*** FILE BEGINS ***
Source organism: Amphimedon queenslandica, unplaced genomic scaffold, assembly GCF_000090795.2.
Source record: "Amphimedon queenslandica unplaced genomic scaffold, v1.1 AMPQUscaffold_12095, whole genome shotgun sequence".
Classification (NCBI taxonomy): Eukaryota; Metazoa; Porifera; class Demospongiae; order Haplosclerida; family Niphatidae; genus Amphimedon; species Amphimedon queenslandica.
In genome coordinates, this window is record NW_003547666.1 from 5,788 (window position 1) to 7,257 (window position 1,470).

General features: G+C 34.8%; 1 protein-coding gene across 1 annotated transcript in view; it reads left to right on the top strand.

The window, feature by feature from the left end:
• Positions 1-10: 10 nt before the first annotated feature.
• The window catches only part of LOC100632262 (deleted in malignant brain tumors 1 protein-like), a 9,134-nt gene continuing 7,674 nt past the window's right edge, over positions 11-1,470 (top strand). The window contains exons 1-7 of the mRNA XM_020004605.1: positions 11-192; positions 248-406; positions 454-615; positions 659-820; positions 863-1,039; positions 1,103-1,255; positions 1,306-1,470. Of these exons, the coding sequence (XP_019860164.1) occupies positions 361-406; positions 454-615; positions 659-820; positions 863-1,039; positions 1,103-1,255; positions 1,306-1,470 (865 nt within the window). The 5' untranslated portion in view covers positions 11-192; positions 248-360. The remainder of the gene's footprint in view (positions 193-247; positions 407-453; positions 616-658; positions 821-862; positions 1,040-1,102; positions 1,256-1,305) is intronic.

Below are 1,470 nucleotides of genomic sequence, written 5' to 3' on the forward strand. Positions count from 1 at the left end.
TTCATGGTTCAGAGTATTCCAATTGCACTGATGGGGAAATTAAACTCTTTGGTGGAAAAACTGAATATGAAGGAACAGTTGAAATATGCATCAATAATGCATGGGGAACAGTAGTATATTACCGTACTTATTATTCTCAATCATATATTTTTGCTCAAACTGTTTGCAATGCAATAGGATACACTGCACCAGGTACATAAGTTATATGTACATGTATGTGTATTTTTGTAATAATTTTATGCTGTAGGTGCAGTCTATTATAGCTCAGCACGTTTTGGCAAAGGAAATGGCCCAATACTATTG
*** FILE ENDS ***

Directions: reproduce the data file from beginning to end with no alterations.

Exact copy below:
Source organism: Amphimedon queenslandica, unplaced genomic scaffold, assembly GCF_000090795.2.
Source record: "Amphimedon queenslandica unplaced genomic scaffold, v1.1 AMPQUscaffold_12095, whole genome shotgun sequence".
Classification (NCBI taxonomy): Eukaryota; Metazoa; Porifera; class Demospongiae; order Haplosclerida; family Niphatidae; genus Amphimedon; species Amphimedon queenslandica.
In genome coordinates, this window is record NW_003547666.1 from 5,788 (window position 1) to 7,257 (window position 1,470).

General features: G+C 34.8%; 1 protein-coding gene across 1 annotated transcript in view; it reads left to right on the top strand.

The window, feature by feature from the left end:
• Positions 1-10: 10 nt before the first annotated feature.
• The window catches only part of LOC100632262 (deleted in malignant brain tumors 1 protein-like), a 9,134-nt gene continuing 7,674 nt past the window's right edge, over positions 11-1,470 (top strand). The window contains exons 1-7 of the mRNA XM_020004605.1: positions 11-192; positions 248-406; positions 454-615; positions 659-820; positions 863-1,039; positions 1,103-1,255; positions 1,306-1,470. Of these exons, the coding sequence (XP_019860164.1) occupies positions 361-406; positions 454-615; positions 659-820; positions 863-1,039; positions 1,103-1,255; positions 1,306-1,470 (865 nt within the window). The 5' untranslated portion in view covers positions 11-192; positions 248-360. The remainder of the gene's footprint in view (positions 193-247; positions 407-453; positions 616-658; positions 821-862; positions 1,040-1,102; positions 1,256-1,305) is intronic.

Below are 1,470 nucleotides of genomic sequence, written 5' to 3' on the forward strand. Positions count from 1 at the left end.
TTCATGGTTCAGAGTATTCCAATTGCACTGATGGGGAAATTAAACTCTTTGGTGGAAAAACTGAATATGAAGGAACAGTTGAAATATGCATCAATAATGCATGGGGAACAGTAGTATATTACCGTACTTATTATTCTCAATCATATATTTTTGCTCAAACTGTTTGCAATGCAATAGGATACACTGCACCAGGTACATAAGTTATATGTACATGTATGTGTATTTTTGTAATAATTTTATGCTGTAGGTGCAGTCTATTATAGCTCAGCACGTTTTGGCAAAGGAAATGGCCCAATACTATTG